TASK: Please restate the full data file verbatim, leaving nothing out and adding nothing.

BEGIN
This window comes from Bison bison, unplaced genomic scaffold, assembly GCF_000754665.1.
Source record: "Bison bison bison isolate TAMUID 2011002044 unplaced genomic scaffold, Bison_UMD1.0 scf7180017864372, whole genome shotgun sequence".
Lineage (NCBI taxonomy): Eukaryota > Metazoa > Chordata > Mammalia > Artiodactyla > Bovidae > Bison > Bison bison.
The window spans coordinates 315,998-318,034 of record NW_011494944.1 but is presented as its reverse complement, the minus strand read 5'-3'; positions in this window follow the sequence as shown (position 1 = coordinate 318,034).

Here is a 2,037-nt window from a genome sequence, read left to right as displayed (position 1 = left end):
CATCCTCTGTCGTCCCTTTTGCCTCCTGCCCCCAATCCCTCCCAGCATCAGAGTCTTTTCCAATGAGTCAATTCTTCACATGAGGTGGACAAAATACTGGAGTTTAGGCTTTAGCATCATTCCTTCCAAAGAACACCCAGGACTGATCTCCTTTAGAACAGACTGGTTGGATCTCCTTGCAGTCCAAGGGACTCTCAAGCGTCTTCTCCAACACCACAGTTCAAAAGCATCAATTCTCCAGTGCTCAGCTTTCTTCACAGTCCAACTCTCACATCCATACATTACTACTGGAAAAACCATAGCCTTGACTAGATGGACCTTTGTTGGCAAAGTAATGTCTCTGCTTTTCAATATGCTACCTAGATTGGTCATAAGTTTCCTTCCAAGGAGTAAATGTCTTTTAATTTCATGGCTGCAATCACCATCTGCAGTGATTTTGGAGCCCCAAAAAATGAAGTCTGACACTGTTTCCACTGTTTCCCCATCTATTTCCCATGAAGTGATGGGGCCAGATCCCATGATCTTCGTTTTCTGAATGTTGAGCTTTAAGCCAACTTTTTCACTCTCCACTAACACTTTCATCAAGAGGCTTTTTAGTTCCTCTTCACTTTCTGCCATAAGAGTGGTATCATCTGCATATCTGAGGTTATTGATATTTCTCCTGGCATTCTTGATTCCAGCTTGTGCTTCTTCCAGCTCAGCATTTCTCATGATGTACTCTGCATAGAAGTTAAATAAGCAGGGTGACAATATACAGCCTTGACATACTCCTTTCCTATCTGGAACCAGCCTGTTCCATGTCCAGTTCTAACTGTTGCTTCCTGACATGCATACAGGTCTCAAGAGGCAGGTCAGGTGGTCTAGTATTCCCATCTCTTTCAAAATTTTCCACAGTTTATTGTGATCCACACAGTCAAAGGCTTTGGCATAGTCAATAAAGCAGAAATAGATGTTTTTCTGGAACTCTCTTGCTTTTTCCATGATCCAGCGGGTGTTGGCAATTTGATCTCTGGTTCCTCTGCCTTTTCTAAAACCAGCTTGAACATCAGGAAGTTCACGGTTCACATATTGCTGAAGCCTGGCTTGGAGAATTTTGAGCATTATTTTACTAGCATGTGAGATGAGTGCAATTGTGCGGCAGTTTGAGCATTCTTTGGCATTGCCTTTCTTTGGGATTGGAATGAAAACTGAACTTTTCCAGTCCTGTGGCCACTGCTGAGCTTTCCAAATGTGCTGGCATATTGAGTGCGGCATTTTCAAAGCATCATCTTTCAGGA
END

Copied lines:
This window comes from Bison bison, unplaced genomic scaffold, assembly GCF_000754665.1.
Source record: "Bison bison bison isolate TAMUID 2011002044 unplaced genomic scaffold, Bison_UMD1.0 scf7180017864372, whole genome shotgun sequence".
Lineage (NCBI taxonomy): Eukaryota > Metazoa > Chordata > Mammalia > Artiodactyla > Bovidae > Bison > Bison bison.
The window spans coordinates 315,998-318,034 of record NW_011494944.1 but is presented as its reverse complement, the minus strand read 5'-3'; positions in this window follow the sequence as shown (position 1 = coordinate 318,034).

Here is a 2,037-nt window from a genome sequence, read left to right as displayed (position 1 = left end):
CATCCTCTGTCGTCCCTTTTGCCTCCTGCCCCCAATCCCTCCCAGCATCAGAGTCTTTTCCAATGAGTCAATTCTTCACATGAGGTGGACAAAATACTGGAGTTTAGGCTTTAGCATCATTCCTTCCAAAGAACACCCAGGACTGATCTCCTTTAGAACAGACTGGTTGGATCTCCTTGCAGTCCAAGGGACTCTCAAGCGTCTTCTCCAACACCACAGTTCAAAAGCATCAATTCTCCAGTGCTCAGCTTTCTTCACAGTCCAACTCTCACATCCATACATTACTACTGGAAAAACCATAGCCTTGACTAGATGGACCTTTGTTGGCAAAGTAATGTCTCTGCTTTTCAATATGCTACCTAGATTGGTCATAAGTTTCCTTCCAAGGAGTAAATGTCTTTTAATTTCATGGCTGCAATCACCATCTGCAGTGATTTTGGAGCCCCAAAAAATGAAGTCTGACACTGTTTCCACTGTTTCCCCATCTATTTCCCATGAAGTGATGGGGCCAGATCCCATGATCTTCGTTTTCTGAATGTTGAGCTTTAAGCCAACTTTTTCACTCTCCACTAACACTTTCATCAAGAGGCTTTTTAGTTCCTCTTCACTTTCTGCCATAAGAGTGGTATCATCTGCATATCTGAGGTTATTGATATTTCTCCTGGCATTCTTGATTCCAGCTTGTGCTTCTTCCAGCTCAGCATTTCTCATGATGTACTCTGCATAGAAGTTAAATAAGCAGGGTGACAATATACAGCCTTGACATACTCCTTTCCTATCTGGAACCAGCCTGTTCCATGTCCAGTTCTAACTGTTGCTTCCTGACATGCATACAGGTCTCAAGAGGCAGGTCAGGTGGTCTAGTATTCCCATCTCTTTCAAAATTTTCCACAGTTTATTGTGATCCACACAGTCAAAGGCTTTGGCATAGTCAATAAAGCAGAAATAGATGTTTTTCTGGAACTCTCTTGCTTTTTCCATGATCCAGCGGGTGTTGGCAATTTGATCTCTGGTTCCTCTGCCTTTTCTAAAACCAGCTTGAACATCAGGAAGTTCACGGTTCACATATTGCTGAAGCCTGGCTTGGAGAATTTTGAGCATTATTTTACTAGCATGTGAGATGAGTGCAATTGTGCGGCAGTTTGAGCATTCTTTGGCATTGCCTTTCTTTGGGATTGGAATGAAAACTGAACTTTTCCAGTCCTGTGGCCACTGCTGAGCTTTCCAAATGTGCTGGCATATTGAGTGCGGCATTTTCAAAGCATCATCTTTCAGGA